Sea Of Memories
We want to make the culture of the Baltic Sea and our common heritage visible in a way that is innovative. The goal of the exhibition is to describe what the Baltic Sea we all share is like. Approximately 50 maritime memories were selected for the installation from amongst a very colourful offering of stories. The versatility of the memories highlights how the Baltic Sea can appear to be gloomy and frightening, but is also, on the other hand, seen as a beloved sea, full of light.
Sea of memories
Our relationship with marine nature is often formed already when we are children, and these experiences stay with us far into adulthood. The stories in the exhibition showcase the relationship we build with the sea, both as children and as adults. The sea has many voices and takes on many forms. The heritage of memories about the sea is just as rich. The Sea of Memories exhibition shows us the memories that have already been collected, and invites us to consider our own relationship with the Sea we all share.
The movable version of the exhibition can be lent out. The installation comprises a dismountable wall of photographs and an integrated video display, featuring actors interpreting the memories, brought to life with video clips and animations.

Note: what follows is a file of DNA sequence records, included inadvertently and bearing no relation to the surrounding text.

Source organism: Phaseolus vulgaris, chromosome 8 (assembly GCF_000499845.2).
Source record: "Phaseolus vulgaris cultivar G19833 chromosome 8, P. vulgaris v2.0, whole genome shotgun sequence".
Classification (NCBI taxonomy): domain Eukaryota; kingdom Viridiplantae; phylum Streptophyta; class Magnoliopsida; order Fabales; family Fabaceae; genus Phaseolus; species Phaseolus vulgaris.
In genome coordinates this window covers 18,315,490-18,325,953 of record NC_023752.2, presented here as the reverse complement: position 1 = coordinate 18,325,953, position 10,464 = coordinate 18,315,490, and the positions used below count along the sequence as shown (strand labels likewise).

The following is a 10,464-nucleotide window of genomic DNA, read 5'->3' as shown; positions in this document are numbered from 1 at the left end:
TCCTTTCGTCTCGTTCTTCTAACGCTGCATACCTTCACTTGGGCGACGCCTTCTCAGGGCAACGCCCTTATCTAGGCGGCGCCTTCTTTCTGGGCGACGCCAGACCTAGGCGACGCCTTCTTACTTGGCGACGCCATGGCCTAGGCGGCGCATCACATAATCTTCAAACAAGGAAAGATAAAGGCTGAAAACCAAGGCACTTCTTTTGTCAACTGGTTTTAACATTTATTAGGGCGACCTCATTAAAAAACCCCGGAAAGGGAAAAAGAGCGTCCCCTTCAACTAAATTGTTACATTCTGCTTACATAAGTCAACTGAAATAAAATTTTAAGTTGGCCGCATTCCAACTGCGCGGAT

We received more than 200 memories from Finns, and built an installation that was opened to the public at the Citycenter mall on Baltic Sea Day, 27 August 2020. In November 2020, the exhibition was also on display at the Helsinki Central Library Oodi.
Marine memories were collected in cooperation with Åbo Akademi, various museums, and other stakeholders. All memories that had provided authorization to do so were also delivered to the archives of the Finnish Literature Society, where they are available to researchers. Our goal is to leave a permanent mark in the memory of the nation, and accrue our national cultural heritage!
Now that you have uncovered the Chest of Memories, you find that the inside of it contained additional pages for your Quest Book and new short stories for you to read. These stories further outline the memories and adventures of George and Rose. You'll also find that they mention a Music Box and a Spice Box on these new pages. This is covered in the next couple sections of our guide, aptly named Music Box Guide and Locations and Spice Box Guide and Locations.